Able to self refer
Phone Number 506-261-7355
Patients can expect a 5-10-minute intake appointment over the phone.
Counselling, ultrasound and doctor’s exam are all done in the same visit as the abortion so you would only have to travel once.
Surgical are preformed up to 15wks and 6days.
Medical up to 9 weeks.
Cost between 700-850$ for surgical abortion.
Medical abortions are free.

Bathurst Chaleur Regional Hospital (Bathurst)
Able to self refer
Phone number 506-544-2133
Surgical abortions are available up to 13wks 6days.
Hospital based surgical abortions are free of charge.

Dr. Georges Dumont University Hospital Center (Moncton) – French
Able to self refer
Phone number 506-862-2770
Surgical abortions are available up to 13wks and 6days.
Hospital based surgical abortions are free of charge.


The Moncton Hospital- English
Able to self refer
Phone number 1-844- 806- 9205
Surgical abortions are available up to 13wks and 6days.
Hospital based surgical abortions are free of charge.
For options available in every province in Canada please see this list:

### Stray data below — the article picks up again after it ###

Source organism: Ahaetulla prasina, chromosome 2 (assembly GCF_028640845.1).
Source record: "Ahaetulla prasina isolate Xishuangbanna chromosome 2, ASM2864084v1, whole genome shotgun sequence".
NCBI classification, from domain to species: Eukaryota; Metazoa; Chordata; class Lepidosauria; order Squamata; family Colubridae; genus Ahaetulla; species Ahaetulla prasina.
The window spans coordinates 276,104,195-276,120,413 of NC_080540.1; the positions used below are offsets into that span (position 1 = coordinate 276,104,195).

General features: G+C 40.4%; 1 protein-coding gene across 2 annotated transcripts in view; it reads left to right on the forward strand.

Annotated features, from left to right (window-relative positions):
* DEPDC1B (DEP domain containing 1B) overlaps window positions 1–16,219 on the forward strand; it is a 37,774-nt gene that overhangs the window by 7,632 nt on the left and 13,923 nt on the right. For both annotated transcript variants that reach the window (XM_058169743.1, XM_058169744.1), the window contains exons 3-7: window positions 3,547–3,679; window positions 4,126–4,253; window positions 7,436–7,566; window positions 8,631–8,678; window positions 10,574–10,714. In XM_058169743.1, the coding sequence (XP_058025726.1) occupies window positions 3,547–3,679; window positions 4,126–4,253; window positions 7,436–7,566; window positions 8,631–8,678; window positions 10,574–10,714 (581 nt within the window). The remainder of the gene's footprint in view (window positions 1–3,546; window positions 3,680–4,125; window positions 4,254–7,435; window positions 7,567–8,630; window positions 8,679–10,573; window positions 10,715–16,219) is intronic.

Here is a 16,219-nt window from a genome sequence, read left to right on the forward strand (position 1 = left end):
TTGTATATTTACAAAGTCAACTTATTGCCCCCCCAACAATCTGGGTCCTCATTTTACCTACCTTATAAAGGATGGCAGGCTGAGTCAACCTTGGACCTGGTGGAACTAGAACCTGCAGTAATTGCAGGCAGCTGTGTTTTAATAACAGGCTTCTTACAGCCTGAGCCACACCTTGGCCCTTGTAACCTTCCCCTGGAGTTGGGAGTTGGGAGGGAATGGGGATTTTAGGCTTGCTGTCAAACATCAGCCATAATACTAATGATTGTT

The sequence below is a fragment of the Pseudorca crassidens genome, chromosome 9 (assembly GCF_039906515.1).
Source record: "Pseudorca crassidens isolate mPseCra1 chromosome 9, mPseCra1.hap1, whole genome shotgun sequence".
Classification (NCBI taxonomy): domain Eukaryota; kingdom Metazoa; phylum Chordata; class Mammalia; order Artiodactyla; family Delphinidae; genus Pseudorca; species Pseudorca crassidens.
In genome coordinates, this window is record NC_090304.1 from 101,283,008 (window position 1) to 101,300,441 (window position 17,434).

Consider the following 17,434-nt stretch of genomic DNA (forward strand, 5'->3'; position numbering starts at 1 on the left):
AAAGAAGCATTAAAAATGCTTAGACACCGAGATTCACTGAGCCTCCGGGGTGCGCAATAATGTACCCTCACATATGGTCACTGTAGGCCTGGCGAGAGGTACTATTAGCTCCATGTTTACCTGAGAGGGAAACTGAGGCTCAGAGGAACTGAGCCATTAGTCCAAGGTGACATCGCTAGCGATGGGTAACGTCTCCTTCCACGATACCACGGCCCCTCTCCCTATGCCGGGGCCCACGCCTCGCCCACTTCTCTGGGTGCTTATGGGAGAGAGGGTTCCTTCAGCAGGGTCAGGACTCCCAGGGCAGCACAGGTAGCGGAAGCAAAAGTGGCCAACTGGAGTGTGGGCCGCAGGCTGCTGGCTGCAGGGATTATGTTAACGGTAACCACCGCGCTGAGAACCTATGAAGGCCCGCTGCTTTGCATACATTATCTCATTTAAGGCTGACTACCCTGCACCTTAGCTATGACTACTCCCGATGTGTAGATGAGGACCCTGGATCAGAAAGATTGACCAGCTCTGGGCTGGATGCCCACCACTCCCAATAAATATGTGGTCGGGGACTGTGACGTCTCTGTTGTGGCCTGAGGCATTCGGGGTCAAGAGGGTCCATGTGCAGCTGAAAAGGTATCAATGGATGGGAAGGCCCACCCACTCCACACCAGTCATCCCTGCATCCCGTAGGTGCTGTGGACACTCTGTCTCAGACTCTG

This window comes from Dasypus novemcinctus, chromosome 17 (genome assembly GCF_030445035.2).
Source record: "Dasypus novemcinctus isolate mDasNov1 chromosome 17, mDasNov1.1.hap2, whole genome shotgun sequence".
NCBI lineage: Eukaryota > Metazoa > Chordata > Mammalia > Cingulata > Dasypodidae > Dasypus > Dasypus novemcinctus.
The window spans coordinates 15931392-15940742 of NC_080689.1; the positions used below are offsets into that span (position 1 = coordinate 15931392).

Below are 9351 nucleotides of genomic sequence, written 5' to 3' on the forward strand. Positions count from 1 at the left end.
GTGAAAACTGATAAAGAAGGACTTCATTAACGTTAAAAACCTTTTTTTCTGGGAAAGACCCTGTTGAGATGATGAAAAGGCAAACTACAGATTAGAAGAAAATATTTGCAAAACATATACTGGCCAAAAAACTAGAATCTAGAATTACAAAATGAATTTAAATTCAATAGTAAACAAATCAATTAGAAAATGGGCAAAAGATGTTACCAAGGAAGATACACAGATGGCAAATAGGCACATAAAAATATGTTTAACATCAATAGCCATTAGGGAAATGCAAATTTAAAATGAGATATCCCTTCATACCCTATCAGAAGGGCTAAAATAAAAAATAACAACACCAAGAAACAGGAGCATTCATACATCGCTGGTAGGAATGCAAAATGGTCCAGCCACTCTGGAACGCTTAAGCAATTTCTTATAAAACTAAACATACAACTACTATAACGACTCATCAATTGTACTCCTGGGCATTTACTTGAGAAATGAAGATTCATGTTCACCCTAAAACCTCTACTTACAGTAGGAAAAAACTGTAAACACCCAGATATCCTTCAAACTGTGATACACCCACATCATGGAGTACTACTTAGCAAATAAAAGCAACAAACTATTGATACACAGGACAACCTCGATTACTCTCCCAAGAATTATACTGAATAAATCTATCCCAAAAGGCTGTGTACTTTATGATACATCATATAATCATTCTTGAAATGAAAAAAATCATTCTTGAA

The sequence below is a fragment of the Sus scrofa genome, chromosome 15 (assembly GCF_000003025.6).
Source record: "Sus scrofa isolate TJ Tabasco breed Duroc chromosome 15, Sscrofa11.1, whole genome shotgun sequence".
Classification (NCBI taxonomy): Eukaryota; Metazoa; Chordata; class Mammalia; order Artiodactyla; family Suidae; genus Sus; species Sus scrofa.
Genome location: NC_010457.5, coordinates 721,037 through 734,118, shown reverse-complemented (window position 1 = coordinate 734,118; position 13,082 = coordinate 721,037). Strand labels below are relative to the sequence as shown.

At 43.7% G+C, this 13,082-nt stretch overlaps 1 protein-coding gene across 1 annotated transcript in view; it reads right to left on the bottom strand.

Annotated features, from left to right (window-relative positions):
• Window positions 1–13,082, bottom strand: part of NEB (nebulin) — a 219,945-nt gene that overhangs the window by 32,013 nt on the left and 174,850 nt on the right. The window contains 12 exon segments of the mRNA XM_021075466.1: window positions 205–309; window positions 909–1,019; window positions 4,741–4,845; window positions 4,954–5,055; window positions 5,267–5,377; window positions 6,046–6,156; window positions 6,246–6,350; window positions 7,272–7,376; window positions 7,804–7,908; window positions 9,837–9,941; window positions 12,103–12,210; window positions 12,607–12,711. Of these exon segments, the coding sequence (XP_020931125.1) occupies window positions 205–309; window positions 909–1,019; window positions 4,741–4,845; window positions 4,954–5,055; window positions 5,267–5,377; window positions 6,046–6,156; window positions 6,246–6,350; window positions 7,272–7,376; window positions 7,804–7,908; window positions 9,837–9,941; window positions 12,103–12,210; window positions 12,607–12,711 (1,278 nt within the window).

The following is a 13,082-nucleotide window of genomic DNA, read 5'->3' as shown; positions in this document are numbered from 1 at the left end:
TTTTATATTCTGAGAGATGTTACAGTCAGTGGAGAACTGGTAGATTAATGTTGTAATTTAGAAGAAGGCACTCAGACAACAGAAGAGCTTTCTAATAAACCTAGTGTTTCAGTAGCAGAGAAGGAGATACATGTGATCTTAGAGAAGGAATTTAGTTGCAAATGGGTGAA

http://www.arcc-cdac.ca/list-abortion-clinics-canada.pdf

 

Copyedited by Dr. Mandy Peach

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Shoulder Dislocation – The Cunningham Technique

The Cunningham Technique for massaging a shoulder dislocation back into place

Resident Clinical Pearl (RCP) February 2019

Renee Amiro – PGY2 FMEM Dalhousie University, Saint John NB

Reviewed and edited by Dr. David Lewis


Case

A 53-year-old man comes in to the emergency department after having fallen at work and “hurt his shoulder”. Clinically, it is assessed as an anterior shoulder dislocation and he is sent to x-ray which confirms your diagnosis.

Traditionally, the way to reduce a dislocated shoulder involves procedural sedation and some pulling on the arm. While it may save the patient some pain, procedural sedation is not without its risks to the patient and has high staffing needs. Learning some less risky techniques for shoulder reduction can make it safer for your patient and less time intensive for you and your staff!

Anatomy

The shoulder is an inherently unstable joint. The glenoid is shallow and only a small portion of the humeral head is articulating with the glenoid in any position. The rotator cuff provides additional support to the shoulder joint.